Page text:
Hua Hin Railway Station
Located in the centre of Hua Hin, locals claim the station to be the most beautiful in Thailand. With intricately detailed architecture, the station was the former port of arrival for King Rama VI when he arrived in Hua Hin for a weekend at his summer palace.
The Royal Waiting Room is what really draws the crowds to the station (besides the trains!), and is famous for its traditional Thai-style architecture, and for the fact that the entire room was relocated from Sanamchan Palace, almost 200km away.
Stop in and visit the railway before jumping on a bus, songthaew or train – or before an evening of perusing the nearby night markets.
The Hua Hin Jazz Festival
A popular event taking place every year over one full weekend in June / July, drawing visitors from all across Thailand. Live concerts are held in the tropical open-air with many artists performing right on the beach.
And what’s the best thing about the festival? It’s free! And everyone knows that all backpackers love a good freebie! So don your smartest fisherman pants and get your jazz hands at the ready!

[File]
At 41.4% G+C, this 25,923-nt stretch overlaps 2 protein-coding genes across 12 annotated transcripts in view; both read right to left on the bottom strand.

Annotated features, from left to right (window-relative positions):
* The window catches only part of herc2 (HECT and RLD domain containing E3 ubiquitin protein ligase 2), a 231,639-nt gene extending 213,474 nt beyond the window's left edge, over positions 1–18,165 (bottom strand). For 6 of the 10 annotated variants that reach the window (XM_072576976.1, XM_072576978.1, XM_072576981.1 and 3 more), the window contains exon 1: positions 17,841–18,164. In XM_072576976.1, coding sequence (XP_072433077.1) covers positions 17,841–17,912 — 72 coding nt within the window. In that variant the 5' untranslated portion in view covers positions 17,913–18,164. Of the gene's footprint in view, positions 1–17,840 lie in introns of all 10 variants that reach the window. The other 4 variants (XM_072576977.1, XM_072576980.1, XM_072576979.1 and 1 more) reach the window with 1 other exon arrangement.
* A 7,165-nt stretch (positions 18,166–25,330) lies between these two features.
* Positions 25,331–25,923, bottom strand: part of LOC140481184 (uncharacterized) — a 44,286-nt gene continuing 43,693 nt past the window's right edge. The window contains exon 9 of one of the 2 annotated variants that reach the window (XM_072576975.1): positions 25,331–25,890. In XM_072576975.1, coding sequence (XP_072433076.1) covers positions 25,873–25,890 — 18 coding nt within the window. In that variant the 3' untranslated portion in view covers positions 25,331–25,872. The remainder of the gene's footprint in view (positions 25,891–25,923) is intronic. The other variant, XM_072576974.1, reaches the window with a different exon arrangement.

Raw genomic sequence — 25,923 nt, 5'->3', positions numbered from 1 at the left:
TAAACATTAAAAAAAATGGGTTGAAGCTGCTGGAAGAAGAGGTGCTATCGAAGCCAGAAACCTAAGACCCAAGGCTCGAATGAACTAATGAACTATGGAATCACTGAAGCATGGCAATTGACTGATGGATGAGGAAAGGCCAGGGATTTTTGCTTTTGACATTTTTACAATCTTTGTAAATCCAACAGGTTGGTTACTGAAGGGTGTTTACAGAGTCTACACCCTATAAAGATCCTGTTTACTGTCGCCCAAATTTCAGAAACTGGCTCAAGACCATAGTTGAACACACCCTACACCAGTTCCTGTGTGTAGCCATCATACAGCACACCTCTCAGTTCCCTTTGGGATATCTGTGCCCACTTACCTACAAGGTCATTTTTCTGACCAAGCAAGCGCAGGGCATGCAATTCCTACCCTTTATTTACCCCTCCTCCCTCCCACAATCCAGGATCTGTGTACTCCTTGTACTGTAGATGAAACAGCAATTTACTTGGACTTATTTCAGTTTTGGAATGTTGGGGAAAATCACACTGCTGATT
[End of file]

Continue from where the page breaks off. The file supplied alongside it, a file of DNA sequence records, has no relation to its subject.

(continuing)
By Air: Hua Hin has its very own international airport, but beware, it is serviced by extremely limited flights. Travellers can arrive from or fly to Subang in Malaysia, Bangkok or Chiang Mai – and that’s about it.
By Bus: Whilst it is possible to fly from Bangkok to Hua Hin, buses to and from Bangkok are visitors’ preference. Pran Tour operates buses that leave from Bangkok approximately every half hour and cost around 200 baht. The trip takes around three and a half hours, but it’s always wise to add on a little extra time to allow for traffic.
By Train: Hua Hin is located on the main north-south train line, which means that it’s really easy to get there from anywhere either north or south of the town! There are three classes of carriage, but the picturesque view along the track is the same from all of them. From Bangkok, it’s around a four-hour journey and about six hours from Surat Thani. An added bonus is rolling in right next to the stunning Hua Hin Railway Station. Trains leave for Hua Hin around ten times a day, and prices vary with the ticket class.
Where to go next
Hua Hin’s central location means that your next destination really depends on where you’re coming from!
Heading South: Trains from Hua Hin run as far south as Su-ngai Kolok, right next to Malaysia, but if Bangkok was your stop before Hua Hin, then why not jump off the train at Surat Thani and quickly hop onto a ferry that will take you to Koh Samui?
Heading North: If you’re coming from down south, head on up to Bangkok – either by train to explore Thailand’s fast-paced, exhilarating city life in greater detail, or take a bus from Hua Hin straight to Bangkok airport to jump on board a plane and head off to your next South-East Asian destination.
Written by: Amelia Long.